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First-year students deserve priority in housing

I'm sure we all know people with first-year housing horror stories. They wound up in the Back Bay paying megabucks or in Belmont at the end of two bus routes or with roommates from hell -- situations they had to live with for a year. Finding an apartment in the first place is hard enough, first-year graduate students who do not get on-campus housing also have to adjust to a new city with a new transit system, realtor's fees, often a new language, and the problem of having to sell oneself to strangers as a compatible roommate.

Imagine how different it might have been for them had they been able to live on campus their first year. They could have settled into MIT and Boston in a friendly, supportive and broadening environment. If and when the time came to move out, they might have had friends with whom to move in.

This is why I took exception to Beth and Vernon Ingram's letter ["Housing Office plan for dorms threatens graduate community," Oct. 13]. At first they sound concerned for the incoming students, but then they continue to say that what they have in Ashdown is so special and fragile that they just must be selfish and maintain the current policy. This is called the NIMBY (not in my backyard) syndrome. The Ingrams seem to be saying, "Put the incoming in Tang or the Somerville Outback or in some new dorm -- just not in Ashdown."

This is unacceptable. We must house all incoming graduate students with the housing we have. We should build accommodation for everyone who wants it, but in the mean time, new students must have first priority. Over 82 percent of the 1552 graduate students who completed last year's Graduate Student Council housing questionnaire agree with me on that one. That is a clear mandate to change the housing allocation scheme. The question is how.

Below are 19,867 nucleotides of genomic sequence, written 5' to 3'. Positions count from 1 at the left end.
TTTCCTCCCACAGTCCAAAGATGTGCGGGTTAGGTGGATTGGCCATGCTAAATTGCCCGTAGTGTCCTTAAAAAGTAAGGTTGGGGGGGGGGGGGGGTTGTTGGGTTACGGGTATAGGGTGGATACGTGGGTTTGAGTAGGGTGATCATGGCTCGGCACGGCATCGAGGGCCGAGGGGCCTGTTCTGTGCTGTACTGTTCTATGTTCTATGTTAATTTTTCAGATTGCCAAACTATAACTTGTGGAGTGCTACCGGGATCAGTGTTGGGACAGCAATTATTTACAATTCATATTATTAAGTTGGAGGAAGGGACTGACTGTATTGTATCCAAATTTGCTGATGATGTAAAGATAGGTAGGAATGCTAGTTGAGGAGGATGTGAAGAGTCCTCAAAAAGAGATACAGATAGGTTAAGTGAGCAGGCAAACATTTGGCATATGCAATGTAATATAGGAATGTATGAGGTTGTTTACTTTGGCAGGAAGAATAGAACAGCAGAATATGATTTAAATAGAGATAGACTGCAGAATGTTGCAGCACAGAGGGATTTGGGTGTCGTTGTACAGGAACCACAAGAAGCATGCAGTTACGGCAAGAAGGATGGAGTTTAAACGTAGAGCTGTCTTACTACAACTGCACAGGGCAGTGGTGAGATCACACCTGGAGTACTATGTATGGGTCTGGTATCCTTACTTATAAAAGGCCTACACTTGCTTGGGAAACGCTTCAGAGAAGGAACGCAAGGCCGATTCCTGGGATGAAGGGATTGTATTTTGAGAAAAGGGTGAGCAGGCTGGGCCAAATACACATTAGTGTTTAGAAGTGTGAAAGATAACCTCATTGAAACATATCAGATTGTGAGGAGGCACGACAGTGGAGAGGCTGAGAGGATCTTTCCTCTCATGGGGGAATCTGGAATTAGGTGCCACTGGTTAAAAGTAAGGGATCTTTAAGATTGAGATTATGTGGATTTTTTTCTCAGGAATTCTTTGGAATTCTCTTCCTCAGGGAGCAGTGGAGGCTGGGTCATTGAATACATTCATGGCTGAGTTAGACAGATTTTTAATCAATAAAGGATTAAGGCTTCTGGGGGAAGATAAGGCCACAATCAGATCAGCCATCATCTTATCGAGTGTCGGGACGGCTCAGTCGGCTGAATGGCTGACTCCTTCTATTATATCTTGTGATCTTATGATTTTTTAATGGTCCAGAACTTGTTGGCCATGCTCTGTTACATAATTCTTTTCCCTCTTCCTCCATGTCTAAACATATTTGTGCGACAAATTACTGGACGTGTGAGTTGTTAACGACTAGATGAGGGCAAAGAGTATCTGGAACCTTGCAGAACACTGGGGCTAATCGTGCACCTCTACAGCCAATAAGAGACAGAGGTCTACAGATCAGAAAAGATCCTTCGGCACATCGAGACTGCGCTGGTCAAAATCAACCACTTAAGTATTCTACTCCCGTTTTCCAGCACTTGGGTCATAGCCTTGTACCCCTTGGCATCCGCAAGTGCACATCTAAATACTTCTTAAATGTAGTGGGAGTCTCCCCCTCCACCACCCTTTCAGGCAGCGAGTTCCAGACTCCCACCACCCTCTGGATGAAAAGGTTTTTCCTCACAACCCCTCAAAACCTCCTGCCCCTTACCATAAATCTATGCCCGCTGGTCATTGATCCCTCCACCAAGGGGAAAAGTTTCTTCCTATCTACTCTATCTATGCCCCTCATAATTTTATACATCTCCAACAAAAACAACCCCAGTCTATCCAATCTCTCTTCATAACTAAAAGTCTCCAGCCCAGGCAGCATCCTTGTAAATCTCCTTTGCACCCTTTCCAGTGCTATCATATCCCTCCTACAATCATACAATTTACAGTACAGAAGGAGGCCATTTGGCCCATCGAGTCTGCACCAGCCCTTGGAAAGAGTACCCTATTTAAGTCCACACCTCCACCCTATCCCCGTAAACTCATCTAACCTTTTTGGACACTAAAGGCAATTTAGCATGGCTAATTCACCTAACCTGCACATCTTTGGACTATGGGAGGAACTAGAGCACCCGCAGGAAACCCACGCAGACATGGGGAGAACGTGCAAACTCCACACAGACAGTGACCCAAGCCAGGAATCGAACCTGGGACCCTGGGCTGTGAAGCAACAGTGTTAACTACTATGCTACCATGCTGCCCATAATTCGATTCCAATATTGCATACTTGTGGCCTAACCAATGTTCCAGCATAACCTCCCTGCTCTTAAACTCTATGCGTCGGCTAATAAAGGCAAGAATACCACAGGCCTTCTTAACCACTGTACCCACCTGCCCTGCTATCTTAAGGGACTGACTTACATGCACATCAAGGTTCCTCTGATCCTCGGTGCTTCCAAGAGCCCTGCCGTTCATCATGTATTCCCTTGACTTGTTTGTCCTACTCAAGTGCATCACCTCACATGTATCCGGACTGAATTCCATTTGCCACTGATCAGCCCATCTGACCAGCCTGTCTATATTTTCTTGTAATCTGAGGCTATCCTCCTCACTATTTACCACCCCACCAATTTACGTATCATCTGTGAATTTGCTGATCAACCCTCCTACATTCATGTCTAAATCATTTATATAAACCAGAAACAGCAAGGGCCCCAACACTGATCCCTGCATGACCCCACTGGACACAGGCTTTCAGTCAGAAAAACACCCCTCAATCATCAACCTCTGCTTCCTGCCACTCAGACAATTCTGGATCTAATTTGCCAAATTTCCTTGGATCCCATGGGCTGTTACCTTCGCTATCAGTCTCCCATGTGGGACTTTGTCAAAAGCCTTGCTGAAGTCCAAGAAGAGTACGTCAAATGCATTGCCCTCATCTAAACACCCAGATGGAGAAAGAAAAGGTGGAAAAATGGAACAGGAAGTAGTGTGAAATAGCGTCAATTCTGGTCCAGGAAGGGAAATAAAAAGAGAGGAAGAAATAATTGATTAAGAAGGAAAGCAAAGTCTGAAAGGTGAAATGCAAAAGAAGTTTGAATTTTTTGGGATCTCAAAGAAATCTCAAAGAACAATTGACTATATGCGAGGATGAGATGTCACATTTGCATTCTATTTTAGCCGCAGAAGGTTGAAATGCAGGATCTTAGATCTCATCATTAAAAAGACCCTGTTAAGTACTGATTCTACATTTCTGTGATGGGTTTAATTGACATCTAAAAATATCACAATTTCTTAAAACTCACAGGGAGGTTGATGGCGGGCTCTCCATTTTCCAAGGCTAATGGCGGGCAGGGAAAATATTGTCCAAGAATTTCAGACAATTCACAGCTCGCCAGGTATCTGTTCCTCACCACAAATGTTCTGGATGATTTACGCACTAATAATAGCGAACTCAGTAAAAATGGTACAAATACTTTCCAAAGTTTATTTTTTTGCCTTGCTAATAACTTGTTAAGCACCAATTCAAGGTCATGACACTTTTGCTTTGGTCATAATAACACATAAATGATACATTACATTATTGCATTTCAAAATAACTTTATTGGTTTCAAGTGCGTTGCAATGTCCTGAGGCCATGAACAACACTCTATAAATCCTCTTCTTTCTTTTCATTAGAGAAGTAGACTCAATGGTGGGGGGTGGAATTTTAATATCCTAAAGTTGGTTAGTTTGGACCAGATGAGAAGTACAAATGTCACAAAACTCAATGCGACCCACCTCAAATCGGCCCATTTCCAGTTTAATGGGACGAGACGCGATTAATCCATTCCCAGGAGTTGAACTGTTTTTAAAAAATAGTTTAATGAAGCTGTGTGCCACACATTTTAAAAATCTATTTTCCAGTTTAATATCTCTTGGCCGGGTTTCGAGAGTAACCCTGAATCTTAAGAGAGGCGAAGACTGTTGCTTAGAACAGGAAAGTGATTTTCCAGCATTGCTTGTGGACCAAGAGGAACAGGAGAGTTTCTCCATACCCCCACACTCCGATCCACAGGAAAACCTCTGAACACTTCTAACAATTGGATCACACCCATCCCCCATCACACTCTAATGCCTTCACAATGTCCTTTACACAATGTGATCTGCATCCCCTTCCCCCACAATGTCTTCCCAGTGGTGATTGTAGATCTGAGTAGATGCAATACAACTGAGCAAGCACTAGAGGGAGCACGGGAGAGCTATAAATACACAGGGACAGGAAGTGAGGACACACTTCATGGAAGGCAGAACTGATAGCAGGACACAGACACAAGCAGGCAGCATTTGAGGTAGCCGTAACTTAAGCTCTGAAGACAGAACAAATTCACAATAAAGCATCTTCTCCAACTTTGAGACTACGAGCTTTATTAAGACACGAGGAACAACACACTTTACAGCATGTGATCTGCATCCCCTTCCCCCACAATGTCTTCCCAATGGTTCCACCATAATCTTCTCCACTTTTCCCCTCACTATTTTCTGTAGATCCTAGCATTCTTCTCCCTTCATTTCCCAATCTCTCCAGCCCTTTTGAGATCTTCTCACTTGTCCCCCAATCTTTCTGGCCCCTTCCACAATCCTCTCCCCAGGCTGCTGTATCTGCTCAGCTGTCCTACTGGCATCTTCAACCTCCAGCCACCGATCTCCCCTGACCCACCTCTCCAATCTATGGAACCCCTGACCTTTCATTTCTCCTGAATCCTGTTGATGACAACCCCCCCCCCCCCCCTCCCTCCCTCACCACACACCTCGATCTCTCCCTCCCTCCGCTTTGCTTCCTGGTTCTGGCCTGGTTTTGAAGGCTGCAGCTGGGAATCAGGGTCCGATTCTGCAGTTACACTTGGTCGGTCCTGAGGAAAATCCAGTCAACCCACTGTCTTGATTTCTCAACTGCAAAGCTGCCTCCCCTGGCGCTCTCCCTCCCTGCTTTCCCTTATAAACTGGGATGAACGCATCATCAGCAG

I'm not sure how the present proposal for changing the housing allotment system was developed, but it has not been voted on by the GSC, and the GSC Housing Committee has not met since the spring. I am a member of both. Whatever the process was, it was anything but democratic. Anyone interested in this issue should come to the first housing committee meeting next week.

Everyone has their own proposal for housing all incoming graduate students and here is mine:

The new graduate dormitory being built on Albany Street will be exclusively for incoming students.

Incoming students will be divided between existing dorms in proportion to the capacity of those dorms.

Individual dorms will be responsible for formulating their own rules for deciding who may stay.

The Housing Office will request the president of each dorm to submit list of N students in that dorm who will be allowed to stay the following year.

By June 10, the dorm presidents will have given the Housing Office such a list or some default process, like a lottery, will take place.

Continuing students may enter the dorms by replacing others who wish to leave during the year.

I like this policy for several reasons. First, only a few borderline students should be surprised one way or the other, as the dorms will have a good idea how large N will be. These students will have 21/2 months notice, 11/2 months more than those of us in the real world. But more importantly, by a judicious choice of criteria (community service, seniority, participation, or whatever) individual dorms will be able to maintain that precious fabric of community with scarcely a wrinkle.

Think about it and bring your own suggestions to the meeting. See you on Monday.

Mark Engel G->